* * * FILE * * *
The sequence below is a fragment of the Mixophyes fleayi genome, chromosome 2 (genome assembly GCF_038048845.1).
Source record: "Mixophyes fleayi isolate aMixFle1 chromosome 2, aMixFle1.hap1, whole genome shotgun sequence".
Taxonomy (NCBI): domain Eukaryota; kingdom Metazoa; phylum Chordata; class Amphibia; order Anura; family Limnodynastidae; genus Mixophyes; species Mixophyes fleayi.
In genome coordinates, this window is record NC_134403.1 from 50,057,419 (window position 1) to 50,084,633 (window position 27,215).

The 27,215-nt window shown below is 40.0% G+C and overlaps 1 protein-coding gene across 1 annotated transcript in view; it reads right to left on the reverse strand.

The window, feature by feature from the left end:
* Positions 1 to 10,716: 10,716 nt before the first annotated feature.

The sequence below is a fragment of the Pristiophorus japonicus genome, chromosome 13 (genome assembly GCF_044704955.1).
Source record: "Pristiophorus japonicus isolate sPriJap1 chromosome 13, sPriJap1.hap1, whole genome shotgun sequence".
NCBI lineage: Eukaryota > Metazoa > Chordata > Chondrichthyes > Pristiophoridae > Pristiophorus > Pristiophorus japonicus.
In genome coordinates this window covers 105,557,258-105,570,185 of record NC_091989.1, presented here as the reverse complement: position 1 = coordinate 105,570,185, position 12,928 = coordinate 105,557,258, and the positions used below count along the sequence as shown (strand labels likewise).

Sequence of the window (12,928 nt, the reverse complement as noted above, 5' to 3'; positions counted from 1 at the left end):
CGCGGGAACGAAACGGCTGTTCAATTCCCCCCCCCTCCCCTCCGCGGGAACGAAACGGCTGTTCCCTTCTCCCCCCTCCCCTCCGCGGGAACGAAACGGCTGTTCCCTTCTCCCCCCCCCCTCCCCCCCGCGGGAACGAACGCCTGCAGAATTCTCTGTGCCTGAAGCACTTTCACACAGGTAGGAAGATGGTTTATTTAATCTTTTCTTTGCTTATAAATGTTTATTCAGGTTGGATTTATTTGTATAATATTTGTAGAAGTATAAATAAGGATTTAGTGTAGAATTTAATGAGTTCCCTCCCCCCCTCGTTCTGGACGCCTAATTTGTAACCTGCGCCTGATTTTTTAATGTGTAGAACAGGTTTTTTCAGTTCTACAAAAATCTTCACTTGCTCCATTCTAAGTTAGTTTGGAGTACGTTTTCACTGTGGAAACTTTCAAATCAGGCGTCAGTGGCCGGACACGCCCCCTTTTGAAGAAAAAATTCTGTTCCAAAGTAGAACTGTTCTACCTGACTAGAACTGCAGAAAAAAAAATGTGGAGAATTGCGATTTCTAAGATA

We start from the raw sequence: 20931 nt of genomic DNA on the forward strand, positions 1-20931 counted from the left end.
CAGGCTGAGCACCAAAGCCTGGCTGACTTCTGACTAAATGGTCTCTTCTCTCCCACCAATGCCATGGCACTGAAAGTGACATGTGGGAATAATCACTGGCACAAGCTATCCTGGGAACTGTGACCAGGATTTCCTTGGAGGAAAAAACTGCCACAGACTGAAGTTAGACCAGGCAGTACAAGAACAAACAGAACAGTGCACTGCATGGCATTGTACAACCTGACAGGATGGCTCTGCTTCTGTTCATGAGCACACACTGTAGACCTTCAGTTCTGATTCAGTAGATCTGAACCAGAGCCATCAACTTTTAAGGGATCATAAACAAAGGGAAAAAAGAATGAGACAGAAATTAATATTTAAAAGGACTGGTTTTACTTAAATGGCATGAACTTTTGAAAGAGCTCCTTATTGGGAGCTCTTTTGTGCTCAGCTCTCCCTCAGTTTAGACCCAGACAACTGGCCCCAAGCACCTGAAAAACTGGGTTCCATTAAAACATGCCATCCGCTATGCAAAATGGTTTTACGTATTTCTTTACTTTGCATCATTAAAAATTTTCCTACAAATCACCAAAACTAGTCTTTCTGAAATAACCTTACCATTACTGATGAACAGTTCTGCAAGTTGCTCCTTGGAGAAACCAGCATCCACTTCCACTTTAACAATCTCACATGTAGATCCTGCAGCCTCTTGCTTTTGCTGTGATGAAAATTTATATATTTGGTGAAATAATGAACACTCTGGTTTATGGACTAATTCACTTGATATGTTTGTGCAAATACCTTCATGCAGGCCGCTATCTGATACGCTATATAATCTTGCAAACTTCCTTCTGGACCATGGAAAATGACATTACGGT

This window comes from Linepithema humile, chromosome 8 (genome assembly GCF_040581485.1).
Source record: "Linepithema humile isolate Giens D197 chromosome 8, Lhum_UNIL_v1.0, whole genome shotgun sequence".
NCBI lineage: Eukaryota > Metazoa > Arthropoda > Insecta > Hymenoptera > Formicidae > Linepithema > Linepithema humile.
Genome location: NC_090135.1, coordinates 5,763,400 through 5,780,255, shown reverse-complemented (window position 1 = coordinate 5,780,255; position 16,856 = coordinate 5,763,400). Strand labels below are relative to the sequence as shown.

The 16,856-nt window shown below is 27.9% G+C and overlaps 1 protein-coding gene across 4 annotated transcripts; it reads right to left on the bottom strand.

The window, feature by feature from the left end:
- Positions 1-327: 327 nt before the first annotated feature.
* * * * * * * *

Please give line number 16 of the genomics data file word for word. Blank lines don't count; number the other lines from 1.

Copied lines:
This window comes from Linepithema humile, chromosome 8 (genome assembly GCF_040581485.1).